The Otis House Fire Was The Most Destructive In Watertown Since 1849
The Otis House on Arsenal Street opened in 1891, but was actually the result of a major renovation and remodeling of what was the Globe Hotel which opened 40 years prior just after the great fire of 1849. The Otis House would draw rave reviews and feature some amenities that no other hotel in Northern New York could boast at the time. Ironically, in 1903 it would fall victim to Watertown’s worst fire since the great fire itself.
Born from the ashes of the Columbian Hotel destroyed by the great fire of 1849 was the Globe Hotel. When it opened in 1851, W. B. Manvilee was its proprietor and set out to draw customers with an advertisement in the Northern New York Journal—
I have just completed and purchased this New Hotel, which is situated between Court and Arsenal Streets, fronting on each, and am now ready to entertain the public. My rooms are of good size, airy and well adapted to the business. The location is the most central and convenient in town, and I am determed (sic) to render my House a desirable stopping place. The Barns, Stables, Yards and Sheds are unequalled. And attached is a Livery Establishment, which will, as usual, be kept in nice condition, and ready to use.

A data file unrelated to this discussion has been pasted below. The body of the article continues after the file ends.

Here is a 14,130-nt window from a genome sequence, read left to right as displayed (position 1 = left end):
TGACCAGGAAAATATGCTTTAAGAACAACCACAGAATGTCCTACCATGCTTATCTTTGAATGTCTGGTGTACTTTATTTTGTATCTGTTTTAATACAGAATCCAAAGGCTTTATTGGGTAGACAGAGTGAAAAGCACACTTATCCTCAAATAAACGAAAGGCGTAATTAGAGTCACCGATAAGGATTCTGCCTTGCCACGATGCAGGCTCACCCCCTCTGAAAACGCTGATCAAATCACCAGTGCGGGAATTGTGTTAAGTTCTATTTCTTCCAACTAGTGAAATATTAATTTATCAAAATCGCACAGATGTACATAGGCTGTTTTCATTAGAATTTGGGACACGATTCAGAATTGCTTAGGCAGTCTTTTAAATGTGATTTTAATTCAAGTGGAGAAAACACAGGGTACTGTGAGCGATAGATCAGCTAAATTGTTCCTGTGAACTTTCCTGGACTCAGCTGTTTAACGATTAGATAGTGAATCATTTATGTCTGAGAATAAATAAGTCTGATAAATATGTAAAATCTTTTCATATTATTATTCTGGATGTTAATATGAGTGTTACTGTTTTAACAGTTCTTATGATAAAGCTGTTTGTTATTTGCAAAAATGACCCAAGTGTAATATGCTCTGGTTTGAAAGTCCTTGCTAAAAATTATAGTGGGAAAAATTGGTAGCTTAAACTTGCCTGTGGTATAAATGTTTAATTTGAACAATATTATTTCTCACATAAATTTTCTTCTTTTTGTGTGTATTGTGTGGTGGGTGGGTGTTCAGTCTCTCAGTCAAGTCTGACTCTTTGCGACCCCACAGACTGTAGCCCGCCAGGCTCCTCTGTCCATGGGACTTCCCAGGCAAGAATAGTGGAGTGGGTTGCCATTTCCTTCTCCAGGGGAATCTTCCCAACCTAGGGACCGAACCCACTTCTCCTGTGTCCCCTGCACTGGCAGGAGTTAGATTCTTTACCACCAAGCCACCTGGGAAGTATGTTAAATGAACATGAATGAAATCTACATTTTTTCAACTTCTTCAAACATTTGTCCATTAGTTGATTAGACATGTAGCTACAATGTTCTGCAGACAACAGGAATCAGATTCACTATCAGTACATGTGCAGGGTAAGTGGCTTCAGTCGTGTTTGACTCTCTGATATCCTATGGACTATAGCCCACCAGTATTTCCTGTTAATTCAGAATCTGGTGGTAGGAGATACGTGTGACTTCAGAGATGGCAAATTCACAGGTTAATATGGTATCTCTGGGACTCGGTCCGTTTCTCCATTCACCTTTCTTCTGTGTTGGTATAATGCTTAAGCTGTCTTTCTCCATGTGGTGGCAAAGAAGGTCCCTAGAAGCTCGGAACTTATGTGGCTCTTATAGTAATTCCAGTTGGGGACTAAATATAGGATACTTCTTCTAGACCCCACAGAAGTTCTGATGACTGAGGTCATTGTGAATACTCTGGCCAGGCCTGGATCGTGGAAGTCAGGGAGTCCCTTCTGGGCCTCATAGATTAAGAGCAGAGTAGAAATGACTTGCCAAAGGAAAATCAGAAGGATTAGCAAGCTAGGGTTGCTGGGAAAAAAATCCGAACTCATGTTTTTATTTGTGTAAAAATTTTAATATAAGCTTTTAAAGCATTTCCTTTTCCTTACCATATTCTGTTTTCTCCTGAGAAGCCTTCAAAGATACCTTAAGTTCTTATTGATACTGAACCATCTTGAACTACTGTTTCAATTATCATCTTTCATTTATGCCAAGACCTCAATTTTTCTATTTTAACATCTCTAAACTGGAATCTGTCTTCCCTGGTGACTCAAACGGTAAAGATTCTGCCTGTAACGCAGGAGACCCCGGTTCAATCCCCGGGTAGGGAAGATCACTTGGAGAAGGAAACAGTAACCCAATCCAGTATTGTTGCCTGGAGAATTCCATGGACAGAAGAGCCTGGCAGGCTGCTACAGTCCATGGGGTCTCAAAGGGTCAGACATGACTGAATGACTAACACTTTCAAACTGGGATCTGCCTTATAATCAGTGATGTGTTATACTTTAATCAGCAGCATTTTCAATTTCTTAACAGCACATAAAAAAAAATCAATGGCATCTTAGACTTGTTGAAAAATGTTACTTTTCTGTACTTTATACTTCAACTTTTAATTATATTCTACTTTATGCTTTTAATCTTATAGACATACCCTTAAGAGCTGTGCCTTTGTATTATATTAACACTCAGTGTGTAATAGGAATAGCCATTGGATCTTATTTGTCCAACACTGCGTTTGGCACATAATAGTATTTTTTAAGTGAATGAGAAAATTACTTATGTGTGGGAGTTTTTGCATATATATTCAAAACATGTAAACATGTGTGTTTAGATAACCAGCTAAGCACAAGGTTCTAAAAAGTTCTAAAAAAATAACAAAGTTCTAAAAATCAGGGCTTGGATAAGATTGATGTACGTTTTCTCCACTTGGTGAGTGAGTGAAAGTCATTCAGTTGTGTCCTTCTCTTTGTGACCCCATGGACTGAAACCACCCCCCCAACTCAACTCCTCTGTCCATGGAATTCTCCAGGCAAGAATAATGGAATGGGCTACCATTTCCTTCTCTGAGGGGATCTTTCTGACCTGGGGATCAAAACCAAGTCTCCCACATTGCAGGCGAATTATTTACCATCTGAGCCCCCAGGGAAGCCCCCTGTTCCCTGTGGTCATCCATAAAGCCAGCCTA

W. B. Manville
Watertown, June 16, 1851.
The Globe would open to rave reviews in the New York Reformer, which called it a “truly splendid hotel.” The Reformer’s one grief, considering it was the area of a temperance movement, was that the Globe Hotel had a bar, in the basement nevertheless, “out of the way of boarders and travelers as much as possible.” It was also noted that boarders and travelers could take their meals upon the “European plan,” instead of going to the Dining Hall, if they choose (the European plan meaning meals are not included in the stay.)
In January of 1891, news broke that the Globe Hotel would be getting a big makeover. As reported in the Watertown Daily Times–
The Globe Hotel to be remodeled and rebuilt throughout, fitted with steam heat, elevator and all the latest improvements, the building raised one story in height, and an extension that will be double the capacity of the hotel built.
The Court Street side would have its first floor occupied by stores, with only one facing Arsenal Street. Likewise, the Arsenal Street side would be five stories and the Court Street four stories with a ladies’ entrance on that side.